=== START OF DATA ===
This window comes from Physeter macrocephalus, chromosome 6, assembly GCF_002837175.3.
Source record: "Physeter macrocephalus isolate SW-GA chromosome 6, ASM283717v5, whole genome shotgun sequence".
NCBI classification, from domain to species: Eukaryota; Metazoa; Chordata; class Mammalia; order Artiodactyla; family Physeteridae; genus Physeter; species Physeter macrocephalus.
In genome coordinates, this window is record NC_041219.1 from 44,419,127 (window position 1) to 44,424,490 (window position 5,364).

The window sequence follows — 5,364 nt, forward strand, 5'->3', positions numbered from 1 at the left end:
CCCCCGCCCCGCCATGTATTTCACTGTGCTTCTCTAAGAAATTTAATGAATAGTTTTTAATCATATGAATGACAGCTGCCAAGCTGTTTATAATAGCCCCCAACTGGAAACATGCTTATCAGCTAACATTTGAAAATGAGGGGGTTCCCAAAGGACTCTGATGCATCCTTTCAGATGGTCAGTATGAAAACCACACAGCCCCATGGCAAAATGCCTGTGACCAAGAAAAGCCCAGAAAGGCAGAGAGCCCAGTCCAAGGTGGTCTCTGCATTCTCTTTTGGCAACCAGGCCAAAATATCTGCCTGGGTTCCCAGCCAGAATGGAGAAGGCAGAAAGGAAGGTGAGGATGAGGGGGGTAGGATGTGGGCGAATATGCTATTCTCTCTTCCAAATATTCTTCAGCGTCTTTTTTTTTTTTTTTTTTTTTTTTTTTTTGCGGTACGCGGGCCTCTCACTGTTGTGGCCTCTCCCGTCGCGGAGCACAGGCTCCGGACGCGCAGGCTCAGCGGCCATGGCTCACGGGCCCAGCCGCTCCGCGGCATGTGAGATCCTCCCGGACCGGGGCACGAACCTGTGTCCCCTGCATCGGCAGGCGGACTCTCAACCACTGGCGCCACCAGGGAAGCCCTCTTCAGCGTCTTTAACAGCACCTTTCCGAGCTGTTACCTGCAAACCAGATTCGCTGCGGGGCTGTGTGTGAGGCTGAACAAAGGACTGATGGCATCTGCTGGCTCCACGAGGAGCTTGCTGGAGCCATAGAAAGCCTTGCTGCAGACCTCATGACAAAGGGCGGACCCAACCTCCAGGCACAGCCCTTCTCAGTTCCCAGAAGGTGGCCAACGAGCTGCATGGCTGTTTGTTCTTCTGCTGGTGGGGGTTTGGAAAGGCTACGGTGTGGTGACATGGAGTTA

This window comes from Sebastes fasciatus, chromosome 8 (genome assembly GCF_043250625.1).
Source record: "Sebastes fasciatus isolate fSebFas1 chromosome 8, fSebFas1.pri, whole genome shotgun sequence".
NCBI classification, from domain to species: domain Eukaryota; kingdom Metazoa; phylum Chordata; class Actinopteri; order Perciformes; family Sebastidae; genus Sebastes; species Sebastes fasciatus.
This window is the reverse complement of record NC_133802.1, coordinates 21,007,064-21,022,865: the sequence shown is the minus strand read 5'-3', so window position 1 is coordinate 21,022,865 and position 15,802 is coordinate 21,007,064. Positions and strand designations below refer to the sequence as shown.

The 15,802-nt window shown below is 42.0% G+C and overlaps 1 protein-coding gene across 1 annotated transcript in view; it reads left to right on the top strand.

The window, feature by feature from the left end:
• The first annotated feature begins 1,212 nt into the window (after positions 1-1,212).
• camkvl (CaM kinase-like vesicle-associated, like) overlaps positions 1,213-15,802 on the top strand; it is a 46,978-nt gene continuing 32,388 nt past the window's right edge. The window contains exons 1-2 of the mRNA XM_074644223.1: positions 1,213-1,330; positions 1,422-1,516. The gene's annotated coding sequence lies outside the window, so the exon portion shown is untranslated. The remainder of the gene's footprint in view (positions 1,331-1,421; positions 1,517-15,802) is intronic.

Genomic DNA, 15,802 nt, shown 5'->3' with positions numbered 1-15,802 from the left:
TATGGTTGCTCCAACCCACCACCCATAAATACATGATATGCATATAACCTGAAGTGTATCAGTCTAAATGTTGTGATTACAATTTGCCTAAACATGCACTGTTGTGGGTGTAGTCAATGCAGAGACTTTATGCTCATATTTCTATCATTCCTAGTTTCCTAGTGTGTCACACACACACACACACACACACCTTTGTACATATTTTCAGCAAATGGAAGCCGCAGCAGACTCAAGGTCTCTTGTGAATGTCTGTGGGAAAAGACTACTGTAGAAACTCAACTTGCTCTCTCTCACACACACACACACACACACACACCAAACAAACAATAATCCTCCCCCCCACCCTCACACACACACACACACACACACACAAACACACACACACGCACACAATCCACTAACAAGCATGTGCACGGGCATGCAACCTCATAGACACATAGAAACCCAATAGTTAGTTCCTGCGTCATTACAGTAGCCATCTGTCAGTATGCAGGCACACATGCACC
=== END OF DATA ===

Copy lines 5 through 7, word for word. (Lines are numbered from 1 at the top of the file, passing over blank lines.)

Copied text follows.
The window sequence follows — 5,364 nt, forward strand, 5'->3', positions numbered from 1 at the left end:
CCCCCGCCCCGCCATGTATTTCACTGTGCTTCTCTAAGAAATTTAATGAATAGTTTTTAATCATATGAATGACAGCTGCCAAGCTGTTTATAATAGCCCCCAACTGGAAACATGCTTATCAGCTAACATTTGAAAATGAGGGGGTTCCCAAAGGACTCTGATGCATCCTTTCAGATGGTCAGTATGAAAACCACACAGCCCCATGGCAAAATGCCTGTGACCAAGAAAAGCCCAGAAAGGCAGAGAGCCCAGTCCAAGGTGGTCTCTGCATTCTCTTTTGGCAACCAGGCCAAAATATCTGCCTGGGTTCCCAGCCAGAATGGAGAAGGCAGAAAGGAAGGTGAGGATGAGGGGGGTAGGATGTGGGCGAATATGCTATTCTCTCTTCCAAATATTCTTCAGCGTCTTTTTTTTTTTTTTTTTTTTTTTTTTTTTGCGGTACGCGGGCCTCTCACTGTTGTGGCCTCTCCCGTCGCGGAGCACAGGCTCCGGACGCGCAGGCTCAGCGGCCATGGCTCACGGGCCCAGCCGCTCCGCGGCATGTGAGATCCTCCCGGACCGGGGCACGAACCTGTGTCCCCTGCATCGGCAGGCGGACTCTCAACCACTGGCGCCACCAGGGAAGCCCTCTTCAGCGTCTTTAACAGCACCTTTCCGAGCTGTTACCTGCAAACCAGATTCGCTGCGGGGCTGTGTGTGAGGCTGAACAAAGGACTGATGGCATCTGCTGGCTCCACGAGGAGCTTGCTGGAGCCATAGAAAGCCTTGCTGCAGACCTCATGACAAAGGGCGGACCCAACCTCCAGGCACAGCCCTTCTCAGTTCCCAGAAGGTGGCCAACGAGCTGCATGGCTGTTTGTTCTTCTGCTGGTGGGGGTTTGGAAAGGCTACGGTGTGGTGACATGGAGTTA

This window comes from Sebastes fasciatus, chromosome 8 (genome assembly GCF_043250625.1).